I will always remember my sister’s expression as I came out of a nocturnal seizure. I was disoriented and I could tell it was one of my longer and rougher seizures. She must have been only 15 years old and she was scared, heart wrenched and helpless. She felt such deep sorrow for me. I hated being pitied.
My “problem” is when I had them, happened at night waking me from sound sleeps. Trying to get to sleep every night took tremendous effort. I slept in my own room and often the fear of being by myself would overcome me. My two older sister’s rooms were near by. I often snuck into their beds after they were asleep. But sometimes I found a door closed and preferred sleeping in the hall. There were no bad memories of in the hall.
On those nights that I had “trouble” often no one came. While only a wall separated our bedrooms my sisters said they didn’t hear anything. To this day I still wonder if they felt too helpless to come. I would recover quickly and take care of myself. Eventually I would go downstairs and crawl into my parent’s bed.
When I hit adolescence my seizures changed as my body changed. The seizures began to appear during the day. This of course was devastating. My family and I approached this bump with courage, faith and as over comers.
My neurologist changed my medication. Unlike my former medication this medication left me feeling uneasy and edgy. My seizures were MOSTLY controlled by medication. The uncertainly was unnerving.
Life went on and I had no other choice but to accept my fate. I had good days and bad days. Often an aura (the precursor to a seizure), or a seizure itself was easier to cope with than living with the fear of having “trouble.”
What if my friends discovered I was epileptic? Would they look, point and whisper when I walked into a room? It would change my friendships, relationships and social status. Or so I believed.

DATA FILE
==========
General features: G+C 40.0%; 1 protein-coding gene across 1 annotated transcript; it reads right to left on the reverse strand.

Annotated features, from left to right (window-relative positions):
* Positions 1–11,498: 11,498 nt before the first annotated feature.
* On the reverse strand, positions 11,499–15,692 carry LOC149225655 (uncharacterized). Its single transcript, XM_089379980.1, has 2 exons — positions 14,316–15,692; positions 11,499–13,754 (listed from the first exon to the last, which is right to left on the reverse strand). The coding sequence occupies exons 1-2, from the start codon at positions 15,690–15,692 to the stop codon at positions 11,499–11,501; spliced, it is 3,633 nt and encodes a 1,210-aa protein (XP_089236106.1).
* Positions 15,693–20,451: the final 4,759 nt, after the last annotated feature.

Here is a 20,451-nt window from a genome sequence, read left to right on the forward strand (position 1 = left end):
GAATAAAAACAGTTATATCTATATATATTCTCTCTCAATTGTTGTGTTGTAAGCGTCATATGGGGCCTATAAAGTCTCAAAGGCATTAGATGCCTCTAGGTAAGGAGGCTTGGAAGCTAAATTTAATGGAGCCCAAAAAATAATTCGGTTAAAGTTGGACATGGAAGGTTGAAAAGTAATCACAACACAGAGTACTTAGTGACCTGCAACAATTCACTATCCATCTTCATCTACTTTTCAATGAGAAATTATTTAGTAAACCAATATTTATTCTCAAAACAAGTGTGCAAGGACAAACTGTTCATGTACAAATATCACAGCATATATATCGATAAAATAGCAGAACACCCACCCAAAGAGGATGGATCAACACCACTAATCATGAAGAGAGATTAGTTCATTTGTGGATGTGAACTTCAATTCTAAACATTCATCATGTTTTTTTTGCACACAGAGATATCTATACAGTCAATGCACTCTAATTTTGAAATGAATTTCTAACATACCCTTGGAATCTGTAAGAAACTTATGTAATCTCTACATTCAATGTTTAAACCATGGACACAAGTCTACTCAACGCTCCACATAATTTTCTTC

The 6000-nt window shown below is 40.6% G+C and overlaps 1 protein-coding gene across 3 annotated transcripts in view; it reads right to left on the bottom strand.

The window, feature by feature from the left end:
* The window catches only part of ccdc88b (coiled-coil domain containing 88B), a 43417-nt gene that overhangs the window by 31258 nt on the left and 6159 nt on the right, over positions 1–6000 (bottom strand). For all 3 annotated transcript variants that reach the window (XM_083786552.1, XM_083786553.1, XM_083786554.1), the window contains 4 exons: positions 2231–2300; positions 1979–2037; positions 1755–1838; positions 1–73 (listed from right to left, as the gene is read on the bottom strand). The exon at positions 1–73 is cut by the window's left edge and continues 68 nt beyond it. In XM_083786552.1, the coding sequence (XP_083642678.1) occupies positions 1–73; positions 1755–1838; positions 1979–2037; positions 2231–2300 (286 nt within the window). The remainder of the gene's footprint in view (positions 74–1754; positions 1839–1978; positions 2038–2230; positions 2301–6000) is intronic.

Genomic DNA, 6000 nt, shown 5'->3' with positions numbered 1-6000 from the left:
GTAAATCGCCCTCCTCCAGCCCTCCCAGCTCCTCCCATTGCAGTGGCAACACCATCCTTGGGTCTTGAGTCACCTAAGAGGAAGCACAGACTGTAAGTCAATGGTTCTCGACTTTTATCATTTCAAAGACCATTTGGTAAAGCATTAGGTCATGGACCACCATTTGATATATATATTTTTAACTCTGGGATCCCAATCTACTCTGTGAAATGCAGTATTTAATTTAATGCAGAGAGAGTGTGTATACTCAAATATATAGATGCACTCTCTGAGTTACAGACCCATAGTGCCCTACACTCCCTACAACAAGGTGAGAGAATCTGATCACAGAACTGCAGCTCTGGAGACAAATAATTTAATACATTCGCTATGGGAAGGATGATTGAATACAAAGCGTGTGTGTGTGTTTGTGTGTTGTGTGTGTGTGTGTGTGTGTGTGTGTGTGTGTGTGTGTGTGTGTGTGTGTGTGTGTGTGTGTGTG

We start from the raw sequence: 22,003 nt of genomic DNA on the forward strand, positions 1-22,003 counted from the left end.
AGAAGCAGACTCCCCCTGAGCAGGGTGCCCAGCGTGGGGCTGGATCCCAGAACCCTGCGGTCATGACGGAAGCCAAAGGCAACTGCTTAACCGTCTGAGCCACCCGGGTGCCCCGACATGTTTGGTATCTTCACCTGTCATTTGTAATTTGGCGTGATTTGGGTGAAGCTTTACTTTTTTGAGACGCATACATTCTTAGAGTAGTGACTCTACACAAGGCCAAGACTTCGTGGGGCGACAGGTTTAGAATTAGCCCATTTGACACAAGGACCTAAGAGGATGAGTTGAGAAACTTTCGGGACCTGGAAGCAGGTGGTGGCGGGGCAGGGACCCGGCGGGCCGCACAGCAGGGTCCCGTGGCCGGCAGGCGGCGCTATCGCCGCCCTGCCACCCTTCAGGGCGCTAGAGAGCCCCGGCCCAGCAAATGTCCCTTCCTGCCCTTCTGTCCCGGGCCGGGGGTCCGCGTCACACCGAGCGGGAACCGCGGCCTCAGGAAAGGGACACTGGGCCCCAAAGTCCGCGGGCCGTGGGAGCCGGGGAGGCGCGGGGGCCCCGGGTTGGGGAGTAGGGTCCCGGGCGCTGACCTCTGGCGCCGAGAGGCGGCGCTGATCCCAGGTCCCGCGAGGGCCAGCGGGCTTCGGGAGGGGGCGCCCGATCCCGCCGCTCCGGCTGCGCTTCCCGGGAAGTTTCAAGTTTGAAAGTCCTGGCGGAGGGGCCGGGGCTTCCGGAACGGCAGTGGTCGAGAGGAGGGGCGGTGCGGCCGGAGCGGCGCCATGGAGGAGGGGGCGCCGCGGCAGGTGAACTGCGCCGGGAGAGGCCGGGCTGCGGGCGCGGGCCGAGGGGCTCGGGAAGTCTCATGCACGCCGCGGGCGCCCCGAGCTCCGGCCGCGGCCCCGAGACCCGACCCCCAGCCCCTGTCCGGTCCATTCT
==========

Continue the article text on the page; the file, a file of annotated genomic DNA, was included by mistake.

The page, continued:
I was 17 and as life would have it I fell in love. His name was Jake and he was my best friend. I was crazy for him. We would stay up late and talk for hours (at least that’s what I told my parents). Sometimes we would fall asleep together. Like a slap to the face it dawned on me that if we kept doing this I was likely to have trouble in front of him.
It was strange. I would have been mortified if I had a seizure in front of him but I also wanted to tell him everything. I was in love and love has no secrets. I had to tell him sooner or later.
We were parked in his beat up grey civic and I knew it was now or never. I was terrified. He could tell something was up by my pasty white face and deer in the headlights eyes. Acting like a typical teenage guy he tried to brush off a serious conversation with some juicy gossip about the pom-poms.
I interrupted him, I have to tell you something. I have epilepsy. The problem is from an injury on the left side of my brain from a playground fall when I was eight. I am ok. I take medication. I wanted to tell you because I don’t have trouble that often, but when I do it at night and I wanted you to know, but I won’t have trouble. OK? Huge breath!
He stared back at me eyes wide open. Then a small, painful eternity passed, probably 3 seconds. Slowly he began telling me a story about when he was a little boy. He incurred a head injury and experienced grand mal seizures for a few years until he finally grew out of them. Now, that was unexpected!
All of a sudden my big secret didn’t seem so dark. That night I wasn’t all alone. He still loved me.
This article deals with epilepsy, a neurological disorder marked by electrical disruptions in normal brain conductance that produce body movements, false sensations, and emotions collectively termed seizures. For further information on the disorder pathology, interventions, and lines of research please visit The Epilepsy Project website at epilepsy.com. The article was collected by driveCommerce.